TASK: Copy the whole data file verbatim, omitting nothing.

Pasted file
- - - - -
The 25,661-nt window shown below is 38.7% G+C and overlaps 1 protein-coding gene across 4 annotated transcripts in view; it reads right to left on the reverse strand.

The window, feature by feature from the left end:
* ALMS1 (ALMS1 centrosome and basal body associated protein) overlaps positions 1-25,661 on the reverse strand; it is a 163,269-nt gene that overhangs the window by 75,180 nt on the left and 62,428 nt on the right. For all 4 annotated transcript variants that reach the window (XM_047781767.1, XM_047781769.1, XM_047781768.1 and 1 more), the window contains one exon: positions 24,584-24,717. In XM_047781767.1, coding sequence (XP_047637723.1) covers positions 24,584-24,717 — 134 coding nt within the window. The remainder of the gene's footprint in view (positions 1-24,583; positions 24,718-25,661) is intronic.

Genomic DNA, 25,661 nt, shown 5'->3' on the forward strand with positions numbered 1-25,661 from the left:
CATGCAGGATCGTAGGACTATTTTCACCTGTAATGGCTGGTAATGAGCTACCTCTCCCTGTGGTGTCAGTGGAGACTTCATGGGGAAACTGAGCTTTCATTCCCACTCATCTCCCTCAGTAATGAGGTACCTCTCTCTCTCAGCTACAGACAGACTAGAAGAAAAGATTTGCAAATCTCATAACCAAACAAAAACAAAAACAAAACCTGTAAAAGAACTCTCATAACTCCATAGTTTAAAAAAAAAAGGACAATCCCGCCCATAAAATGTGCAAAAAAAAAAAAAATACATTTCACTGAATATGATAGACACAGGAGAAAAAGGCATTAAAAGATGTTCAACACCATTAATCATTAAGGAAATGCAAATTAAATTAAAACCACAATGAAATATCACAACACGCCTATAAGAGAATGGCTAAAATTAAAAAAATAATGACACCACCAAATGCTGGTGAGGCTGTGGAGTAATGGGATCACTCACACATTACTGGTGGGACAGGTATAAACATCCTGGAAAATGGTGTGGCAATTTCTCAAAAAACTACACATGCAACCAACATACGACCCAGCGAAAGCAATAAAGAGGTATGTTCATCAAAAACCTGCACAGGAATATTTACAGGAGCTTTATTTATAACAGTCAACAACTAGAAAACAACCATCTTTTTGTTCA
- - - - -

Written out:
The 25,661-nt window shown below is 38.7% G+C and overlaps 1 protein-coding gene across 4 annotated transcripts in view; it reads right to left on the reverse strand.

The window, feature by feature from the left end:
* ALMS1 (ALMS1 centrosome and basal body associated protein) overlaps positions 1-25,661 on the reverse strand; it is a 163,269-nt gene that overhangs the window by 75,180 nt on the left and 62,428 nt on the right. For all 4 annotated transcript variants that reach the window (XM_047781767.1, XM_047781769.1, XM_047781768.1 and 1 more), the window contains one exon: positions 24,584-24,717. In XM_047781767.1, coding sequence (XP_047637723.1) covers positions 24,584-24,717 — 134 coding nt within the window. The remainder of the gene's footprint in view (positions 1-24,583; positions 24,718-25,661) is intronic.

Genomic DNA, 25,661 nt, shown 5'->3' on the forward strand with positions numbered 1-25,661 from the left:
CATGCAGGATCGTAGGACTATTTTCACCTGTAATGGCTGGTAATGAGCTACCTCTCCCTGTGGTGTCAGTGGAGACTTCATGGGGAAACTGAGCTTTCATTCCCACTCATCTCCCTCAGTAATGAGGTACCTCTCTCTCTCAGCTACAGACAGACTAGAAGAAAAGATTTGCAAATCTCATAACCAAACAAAAACAAAAACAAAACCTGTAAAAGAACTCTCATAACTCCATAGTTTAAAAAAAAAAGGACAATCCCGCCCATAAAATGTGCAAAAAAAAAAAAAATACATTTCACTGAATATGATAGACACAGGAGAAAAAGGCATTAAAAGATGTTCAACACCATTAATCATTAAGGAAATGCAAATTAAATTAAAACCACAATGAAATATCACAACACGCCTATAAGAGAATGGCTAAAATTAAAAAAATAATGACACCACCAAATGCTGGTGAGGCTGTGGAGTAATGGGATCACTCACACATTACTGGTGGGACAGGTATAAACATCCTGGAAAATGGTGTGGCAATTTCTCAAAAAACTACACATGCAACCAACATACGACCCAGCGAAAGCAATAAAGAGGTATGTTCATCAAAAACCTGCACAGGAATATTTACAGGAGCTTTATTTATAACAGTCAACAACTAGAAAACAACCATCTTTTTGTTCA